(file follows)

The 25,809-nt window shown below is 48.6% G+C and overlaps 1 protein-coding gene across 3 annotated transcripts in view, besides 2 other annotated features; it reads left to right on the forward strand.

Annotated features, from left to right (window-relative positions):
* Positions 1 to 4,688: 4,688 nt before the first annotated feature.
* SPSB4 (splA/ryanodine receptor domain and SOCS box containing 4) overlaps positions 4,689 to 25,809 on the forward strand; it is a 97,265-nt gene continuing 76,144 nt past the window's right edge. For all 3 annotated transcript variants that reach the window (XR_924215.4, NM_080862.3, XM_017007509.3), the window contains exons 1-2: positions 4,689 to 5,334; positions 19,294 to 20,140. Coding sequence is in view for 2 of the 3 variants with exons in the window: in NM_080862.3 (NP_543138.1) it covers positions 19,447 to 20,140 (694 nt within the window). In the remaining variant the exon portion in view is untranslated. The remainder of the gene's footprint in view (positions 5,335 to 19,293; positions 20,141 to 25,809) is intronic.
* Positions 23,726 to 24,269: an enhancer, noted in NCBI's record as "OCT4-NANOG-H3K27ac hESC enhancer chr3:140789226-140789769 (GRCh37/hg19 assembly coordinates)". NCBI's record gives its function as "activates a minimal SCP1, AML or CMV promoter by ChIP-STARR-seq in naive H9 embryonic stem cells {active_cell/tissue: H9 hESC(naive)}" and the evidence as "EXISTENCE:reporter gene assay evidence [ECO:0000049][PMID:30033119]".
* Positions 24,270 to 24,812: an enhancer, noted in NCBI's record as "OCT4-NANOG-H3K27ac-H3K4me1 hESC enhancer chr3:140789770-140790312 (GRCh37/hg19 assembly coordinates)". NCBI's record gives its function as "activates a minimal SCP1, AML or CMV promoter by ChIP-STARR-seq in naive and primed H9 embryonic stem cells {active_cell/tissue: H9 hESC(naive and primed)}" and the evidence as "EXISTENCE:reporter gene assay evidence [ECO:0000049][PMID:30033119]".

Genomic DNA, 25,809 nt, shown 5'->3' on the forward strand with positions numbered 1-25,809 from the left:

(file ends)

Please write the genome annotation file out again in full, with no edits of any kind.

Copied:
The 25,809-nt window shown below is 48.6% G+C and overlaps 1 protein-coding gene across 3 annotated transcripts in view, besides 2 other annotated features; it reads left to right on the forward strand.

Annotated features, from left to right (window-relative positions):
* Positions 1 to 4,688: 4,688 nt before the first annotated feature.
* SPSB4 (splA/ryanodine receptor domain and SOCS box containing 4) overlaps positions 4,689 to 25,809 on the forward strand; it is a 97,265-nt gene continuing 76,144 nt past the window's right edge. For all 3 annotated transcript variants that reach the window (XR_924215.4, NM_080862.3, XM_017007509.3), the window contains exons 1-2: positions 4,689 to 5,334; positions 19,294 to 20,140. Coding sequence is in view for 2 of the 3 variants with exons in the window: in NM_080862.3 (NP_543138.1) it covers positions 19,447 to 20,140 (694 nt within the window). In the remaining variant the exon portion in view is untranslated. The remainder of the gene's footprint in view (positions 5,335 to 19,293; positions 20,141 to 25,809) is intronic.
* Positions 23,726 to 24,269: an enhancer, noted in NCBI's record as "OCT4-NANOG-H3K27ac hESC enhancer chr3:140789226-140789769 (GRCh37/hg19 assembly coordinates)". NCBI's record gives its function as "activates a minimal SCP1, AML or CMV promoter by ChIP-STARR-seq in naive H9 embryonic stem cells {active_cell/tissue: H9 hESC(naive)}" and the evidence as "EXISTENCE:reporter gene assay evidence [ECO:0000049][PMID:30033119]".
* Positions 24,270 to 24,812: an enhancer, noted in NCBI's record as "OCT4-NANOG-H3K27ac-H3K4me1 hESC enhancer chr3:140789770-140790312 (GRCh37/hg19 assembly coordinates)". NCBI's record gives its function as "activates a minimal SCP1, AML or CMV promoter by ChIP-STARR-seq in naive and primed H9 embryonic stem cells {active_cell/tissue: H9 hESC(naive and primed)}" and the evidence as "EXISTENCE:reporter gene assay evidence [ECO:0000049][PMID:30033119]".

Genomic DNA, 25,809 nt, shown 5'->3' on the forward strand with positions numbered 1-25,809 from the left: